Ra: 'Duality' June 21st

Ra is back with their sophomore album titled Duality. The album comes out on June 21st.

Ultimate Guitar

Like the Egyptian sun god Ra which gives the band its name, music is a source of life for singer/songwriter/multi-instrumentalist/producer Sahaj, a way to express his primal fears and desires, the fruits of a spiritual journey that began in India 14 years ago.

And while Ra's second Republic/Universal album, Duality, explores that dark side in songs like the pulsating first single, Fallen Angels, with its paranoia-inflected imagery reminiscent of Wim Wenders' Wings Of Desire, and the aching despair of I Lost Everything, the ultimate message is one of redemption and transcendence, as in the adrenaline sexual rush of Got Me Going and the pure joy expressed in the faithful cover of the Police's Every Little Thing She Does Is Magic.

What Ra has always stood for is hope, says Sahaj, the son of a Puerto Rican mother and Russian father, who took his current name after a 1992 pilgrimage to India, where he studied Eastern philosophy in an ashram.

That faith has been tested in the three years since the band's debut, One, which sold more than 20k as an indie release before getting picked up by Republic/Universal and released as From One. It went on to sales of more than 200k on the strength of the Top 10 Active Rock single, Do You Call My Name, thanks to massive airplay by Boston station WAAF and a breakneck touring schedule of more than 200 dates in less than a year.

Ra recorded, produced and mixed 70% of Duality in Sahaj's parents' Upstate NY home and his own Sun God Rock studios in East Rutherford NJ, four songs of which were collaborations with producer Bob Marlette (Black Sabbath, Seether, Shinedown, Saliva). I kicked my parents out and sent them on vacation for two months, he laughs. I set up the studio in the living room, with the gear in the basement.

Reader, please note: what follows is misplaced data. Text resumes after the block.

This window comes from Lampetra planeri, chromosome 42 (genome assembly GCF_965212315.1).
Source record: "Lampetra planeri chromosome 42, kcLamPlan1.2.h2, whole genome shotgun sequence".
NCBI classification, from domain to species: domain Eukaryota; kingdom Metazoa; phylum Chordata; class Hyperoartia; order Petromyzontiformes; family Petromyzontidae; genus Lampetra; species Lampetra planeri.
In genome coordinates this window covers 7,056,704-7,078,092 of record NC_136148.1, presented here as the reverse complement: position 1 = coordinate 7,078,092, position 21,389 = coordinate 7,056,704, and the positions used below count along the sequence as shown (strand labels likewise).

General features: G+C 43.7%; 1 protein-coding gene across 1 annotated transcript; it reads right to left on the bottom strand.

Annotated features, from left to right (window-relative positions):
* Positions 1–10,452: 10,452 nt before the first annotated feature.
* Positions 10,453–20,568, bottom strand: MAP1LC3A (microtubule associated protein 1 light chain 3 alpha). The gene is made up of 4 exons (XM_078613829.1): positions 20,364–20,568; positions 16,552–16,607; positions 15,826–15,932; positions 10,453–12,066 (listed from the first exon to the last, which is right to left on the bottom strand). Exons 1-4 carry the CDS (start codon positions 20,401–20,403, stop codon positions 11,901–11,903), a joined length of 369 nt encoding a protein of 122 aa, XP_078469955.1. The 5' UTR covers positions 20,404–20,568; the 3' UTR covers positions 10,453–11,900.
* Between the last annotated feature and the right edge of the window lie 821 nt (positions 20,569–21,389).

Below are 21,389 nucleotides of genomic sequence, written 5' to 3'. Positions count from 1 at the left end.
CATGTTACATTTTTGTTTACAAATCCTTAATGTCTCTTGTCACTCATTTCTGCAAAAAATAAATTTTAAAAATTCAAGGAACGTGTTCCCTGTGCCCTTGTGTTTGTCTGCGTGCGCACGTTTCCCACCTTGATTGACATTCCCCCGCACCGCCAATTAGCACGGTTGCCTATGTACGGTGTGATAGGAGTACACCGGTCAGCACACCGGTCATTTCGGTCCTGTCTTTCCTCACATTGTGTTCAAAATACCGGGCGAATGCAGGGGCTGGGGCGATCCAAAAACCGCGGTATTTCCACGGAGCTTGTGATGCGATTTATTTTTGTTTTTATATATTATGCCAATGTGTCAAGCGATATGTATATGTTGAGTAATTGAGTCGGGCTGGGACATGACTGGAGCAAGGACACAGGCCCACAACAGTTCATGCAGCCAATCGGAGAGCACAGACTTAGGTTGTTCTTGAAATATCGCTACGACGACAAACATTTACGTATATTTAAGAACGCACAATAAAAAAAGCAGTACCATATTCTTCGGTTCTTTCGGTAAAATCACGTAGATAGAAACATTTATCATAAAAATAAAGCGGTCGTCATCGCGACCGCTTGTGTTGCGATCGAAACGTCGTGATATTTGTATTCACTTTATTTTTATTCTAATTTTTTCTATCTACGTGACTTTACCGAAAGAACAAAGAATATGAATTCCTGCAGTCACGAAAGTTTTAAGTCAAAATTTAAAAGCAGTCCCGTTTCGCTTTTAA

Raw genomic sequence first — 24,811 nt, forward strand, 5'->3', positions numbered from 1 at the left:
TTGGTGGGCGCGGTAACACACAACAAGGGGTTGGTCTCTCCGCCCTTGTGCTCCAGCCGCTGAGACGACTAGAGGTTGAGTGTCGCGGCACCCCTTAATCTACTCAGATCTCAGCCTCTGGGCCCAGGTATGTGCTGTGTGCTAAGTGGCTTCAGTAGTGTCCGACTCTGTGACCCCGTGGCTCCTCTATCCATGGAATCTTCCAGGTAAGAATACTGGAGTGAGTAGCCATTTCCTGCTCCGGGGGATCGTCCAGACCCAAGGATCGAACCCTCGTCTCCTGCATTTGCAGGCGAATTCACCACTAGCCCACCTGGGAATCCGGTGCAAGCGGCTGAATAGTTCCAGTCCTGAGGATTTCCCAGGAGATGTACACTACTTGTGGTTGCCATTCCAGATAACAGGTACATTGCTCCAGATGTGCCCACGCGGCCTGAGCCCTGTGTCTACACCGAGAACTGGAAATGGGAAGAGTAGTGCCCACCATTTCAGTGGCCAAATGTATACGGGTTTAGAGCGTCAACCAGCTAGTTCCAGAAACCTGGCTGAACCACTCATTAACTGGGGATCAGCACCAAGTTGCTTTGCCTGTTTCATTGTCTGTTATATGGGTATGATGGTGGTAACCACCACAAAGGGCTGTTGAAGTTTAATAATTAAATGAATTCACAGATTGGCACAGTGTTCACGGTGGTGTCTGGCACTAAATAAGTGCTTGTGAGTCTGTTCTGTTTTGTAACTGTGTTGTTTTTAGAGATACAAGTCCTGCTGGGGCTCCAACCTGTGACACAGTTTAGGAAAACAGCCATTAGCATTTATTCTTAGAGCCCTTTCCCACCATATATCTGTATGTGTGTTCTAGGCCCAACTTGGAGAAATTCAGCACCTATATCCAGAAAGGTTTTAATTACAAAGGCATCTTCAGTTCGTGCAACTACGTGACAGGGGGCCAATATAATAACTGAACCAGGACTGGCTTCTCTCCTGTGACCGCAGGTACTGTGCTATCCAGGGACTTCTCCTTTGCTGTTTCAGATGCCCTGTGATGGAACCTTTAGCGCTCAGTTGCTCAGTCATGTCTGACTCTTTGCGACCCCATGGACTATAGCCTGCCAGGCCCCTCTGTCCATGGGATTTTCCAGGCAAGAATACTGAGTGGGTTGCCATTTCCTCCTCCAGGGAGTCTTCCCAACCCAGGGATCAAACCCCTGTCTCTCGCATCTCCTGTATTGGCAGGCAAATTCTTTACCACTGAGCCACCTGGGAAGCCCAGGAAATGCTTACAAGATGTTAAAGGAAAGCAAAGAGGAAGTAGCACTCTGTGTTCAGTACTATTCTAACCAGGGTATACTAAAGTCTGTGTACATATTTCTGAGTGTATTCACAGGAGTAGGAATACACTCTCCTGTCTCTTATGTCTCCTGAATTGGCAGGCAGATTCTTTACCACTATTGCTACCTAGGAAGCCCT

The result is Duality, a powerful evocation of many influences, an album with the propulsive power of Metallica and the prog-rock complexity of Yes and Queen as well as current groups like System Of A Down, laced with the deceptively transparent melodies and world music textures of the Police and Peter Gabriel.

Divided into two parts, the first labeled Fear, the second Love, Duality's dialectic covers a wide range of emotions in its journey from despair to hope. The intensity of Take Me Away, interspersing howling guitars, tribal rhythms and Sting-like vocals, is juxtaposed with the reggae beat of I Lost Everything. The Middle Eastern flavor and U2 feel of The Only One segues into the harmonic arena-rock of Say You Will, while the wrenching distortion of Taken forms a counterpoint to the lush landscape of Swimming Upstream, which unflinchingly views an unrequited love with measured regret.

We're not necessarily about playing complex parts with weird time signatures, says Sahaj, who cites classical works like Beethoven's Ninth and Gustav Holst's The Planets Suite as inspirations. We tried to make things that were complicated sound simple. The new material is much harder to play, but it sounds easier.

Superman, a song he wrote the day he returned from India, is typical of the pull between faith and despair that runs through Sahaj's writing. On the one hand, it thanks God for this great opportunity/to share with you/exactly how I feel, only to add, I think that I should tell you I got the raw end of the deal.

I don't believe in religion, but I believe in religious-ness, says Sahaj, who adds that his mixed cultural background cancelled each other out. I've studied science a great deal and, in many ways, its explanation of the universe seems more miraculous and interesting than some bearded guy in the clouds pointing a finger. There are so many things in science that are divine to me.

While waiting for Duality to come out, Ra returned to the road to play several shows with guitarist Ben Carroll who made strong writing contributions to this record, NJ native bassist P.J. Farley, and Massachusetts drummer Andy Ryan. The audience's positive response inspired them to press onward. It was great to have people freaking out just as much over the new music as the old stuff, Ben says. It was a vindication of our fans' belief in this band. At the end of the day, that's who we write for the fans. And we're utterly committed to delivering the goods live. That's what separates us from many other bands.

It is that transcendence, that out-of-body experience, that direct connection with their fans' energy that drives the band to continue Ra's odyssey. Even if sometimes they're removed from the final destination. At a show I feel like the Wizard Of Oz, Sahaj says. The guy standing behind the curtain, moving the levers so everybody else can believe. I lose myself in the drama of the performance, in the idea of reenacting the records on-stage. I'm not as interested in connecting with the music as I am with the audience. I'm immersed in trying to pilot them through the experience. Every show always starts with everyone in the dark. It's our job to be their Sun.